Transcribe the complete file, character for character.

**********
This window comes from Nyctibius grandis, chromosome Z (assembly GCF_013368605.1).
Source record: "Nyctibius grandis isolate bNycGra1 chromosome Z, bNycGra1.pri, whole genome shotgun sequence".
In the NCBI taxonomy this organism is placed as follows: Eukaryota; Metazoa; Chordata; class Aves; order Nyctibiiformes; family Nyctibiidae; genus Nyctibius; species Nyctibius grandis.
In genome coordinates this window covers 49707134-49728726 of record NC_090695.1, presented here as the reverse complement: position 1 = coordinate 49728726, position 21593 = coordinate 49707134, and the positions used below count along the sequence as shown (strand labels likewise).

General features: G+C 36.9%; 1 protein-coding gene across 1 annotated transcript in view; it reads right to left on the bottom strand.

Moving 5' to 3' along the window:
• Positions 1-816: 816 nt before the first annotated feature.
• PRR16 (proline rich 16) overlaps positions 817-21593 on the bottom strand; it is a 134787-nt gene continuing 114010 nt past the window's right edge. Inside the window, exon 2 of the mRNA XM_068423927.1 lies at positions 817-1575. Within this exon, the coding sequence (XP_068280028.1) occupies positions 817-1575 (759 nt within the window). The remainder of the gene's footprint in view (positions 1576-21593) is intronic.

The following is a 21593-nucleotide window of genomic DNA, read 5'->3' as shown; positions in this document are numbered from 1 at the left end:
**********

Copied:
This window comes from Nyctibius grandis, chromosome Z (assembly GCF_013368605.1).
Source record: "Nyctibius grandis isolate bNycGra1 chromosome Z, bNycGra1.pri, whole genome shotgun sequence".
In the NCBI taxonomy this organism is placed as follows: Eukaryota; Metazoa; Chordata; class Aves; order Nyctibiiformes; family Nyctibiidae; genus Nyctibius; species Nyctibius grandis.
In genome coordinates this window covers 49707134-49728726 of record NC_090695.1, presented here as the reverse complement: position 1 = coordinate 49728726, position 21593 = coordinate 49707134, and the positions used below count along the sequence as shown (strand labels likewise).

General features: G+C 36.9%; 1 protein-coding gene across 1 annotated transcript in view; it reads right to left on the bottom strand.

Moving 5' to 3' along the window:
• Positions 1-816: 816 nt before the first annotated feature.
• PRR16 (proline rich 16) overlaps positions 817-21593 on the bottom strand; it is a 134787-nt gene continuing 114010 nt past the window's right edge. Inside the window, exon 2 of the mRNA XM_068423927.1 lies at positions 817-1575. Within this exon, the coding sequence (XP_068280028.1) occupies positions 817-1575 (759 nt within the window). The remainder of the gene's footprint in view (positions 1576-21593) is intronic.

The following is a 21593-nucleotide window of genomic DNA, read 5'->3' as shown; positions in this document are numbered from 1 at the left end: